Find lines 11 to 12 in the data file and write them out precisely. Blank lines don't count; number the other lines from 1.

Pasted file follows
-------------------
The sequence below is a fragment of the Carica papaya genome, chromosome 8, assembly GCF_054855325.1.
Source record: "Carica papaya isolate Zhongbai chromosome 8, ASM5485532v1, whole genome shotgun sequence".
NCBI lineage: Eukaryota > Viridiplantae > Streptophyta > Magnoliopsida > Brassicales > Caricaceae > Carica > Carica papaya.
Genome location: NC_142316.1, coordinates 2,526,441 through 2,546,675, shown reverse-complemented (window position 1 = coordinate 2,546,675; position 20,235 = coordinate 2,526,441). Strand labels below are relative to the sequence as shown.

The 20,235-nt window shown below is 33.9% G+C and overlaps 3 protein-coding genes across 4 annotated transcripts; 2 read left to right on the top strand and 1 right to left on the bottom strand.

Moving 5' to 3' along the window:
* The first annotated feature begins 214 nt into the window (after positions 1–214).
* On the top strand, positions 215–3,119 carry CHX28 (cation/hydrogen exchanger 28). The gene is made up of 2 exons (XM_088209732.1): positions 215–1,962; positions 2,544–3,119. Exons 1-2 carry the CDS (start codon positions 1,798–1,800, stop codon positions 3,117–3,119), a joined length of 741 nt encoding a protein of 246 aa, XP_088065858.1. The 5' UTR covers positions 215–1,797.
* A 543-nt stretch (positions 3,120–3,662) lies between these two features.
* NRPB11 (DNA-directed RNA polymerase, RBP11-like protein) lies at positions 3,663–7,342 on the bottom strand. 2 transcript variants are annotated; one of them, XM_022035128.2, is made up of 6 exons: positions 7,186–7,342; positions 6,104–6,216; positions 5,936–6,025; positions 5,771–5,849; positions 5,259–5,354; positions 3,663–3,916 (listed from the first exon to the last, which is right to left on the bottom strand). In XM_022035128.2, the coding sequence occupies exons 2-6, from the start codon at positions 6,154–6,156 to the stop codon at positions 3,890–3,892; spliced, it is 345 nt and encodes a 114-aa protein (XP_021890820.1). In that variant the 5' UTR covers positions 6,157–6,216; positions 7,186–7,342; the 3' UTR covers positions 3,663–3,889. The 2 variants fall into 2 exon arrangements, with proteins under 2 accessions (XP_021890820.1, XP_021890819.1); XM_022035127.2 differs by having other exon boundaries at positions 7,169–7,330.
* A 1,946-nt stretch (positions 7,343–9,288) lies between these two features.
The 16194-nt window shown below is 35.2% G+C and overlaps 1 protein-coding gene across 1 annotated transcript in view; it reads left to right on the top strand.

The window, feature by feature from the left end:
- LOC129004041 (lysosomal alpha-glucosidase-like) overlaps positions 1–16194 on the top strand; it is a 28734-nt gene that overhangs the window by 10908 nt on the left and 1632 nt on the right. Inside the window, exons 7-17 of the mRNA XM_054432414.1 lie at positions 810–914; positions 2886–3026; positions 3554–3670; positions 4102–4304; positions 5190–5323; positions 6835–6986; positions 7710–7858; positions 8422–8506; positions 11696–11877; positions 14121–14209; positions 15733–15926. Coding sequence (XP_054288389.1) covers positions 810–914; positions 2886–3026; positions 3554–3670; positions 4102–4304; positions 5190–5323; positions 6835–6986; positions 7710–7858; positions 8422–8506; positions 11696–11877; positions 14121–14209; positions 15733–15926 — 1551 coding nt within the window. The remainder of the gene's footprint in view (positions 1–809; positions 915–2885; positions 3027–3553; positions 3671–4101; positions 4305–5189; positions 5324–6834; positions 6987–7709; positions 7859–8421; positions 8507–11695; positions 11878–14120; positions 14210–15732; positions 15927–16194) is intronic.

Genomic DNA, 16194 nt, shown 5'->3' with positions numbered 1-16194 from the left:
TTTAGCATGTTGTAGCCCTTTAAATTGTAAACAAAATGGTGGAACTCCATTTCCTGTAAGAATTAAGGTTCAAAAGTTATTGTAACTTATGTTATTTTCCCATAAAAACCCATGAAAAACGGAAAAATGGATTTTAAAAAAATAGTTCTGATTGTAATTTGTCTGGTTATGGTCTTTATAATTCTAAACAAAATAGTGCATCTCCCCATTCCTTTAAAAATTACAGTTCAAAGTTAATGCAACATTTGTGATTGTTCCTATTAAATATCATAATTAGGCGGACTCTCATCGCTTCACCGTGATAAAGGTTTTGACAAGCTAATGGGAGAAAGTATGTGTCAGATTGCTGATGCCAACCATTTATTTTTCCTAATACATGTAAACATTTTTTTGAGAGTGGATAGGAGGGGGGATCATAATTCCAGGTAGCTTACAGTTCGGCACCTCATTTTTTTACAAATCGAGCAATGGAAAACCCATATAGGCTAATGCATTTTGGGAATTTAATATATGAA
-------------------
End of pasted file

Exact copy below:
* A 1,946-nt stretch (positions 7,343–9,288) lies between these two features.
The 16194-nt window shown below is 35.2% G+C and overlaps 1 protein-coding gene across 1 annotated transcript in view; it reads left to right on the top strand.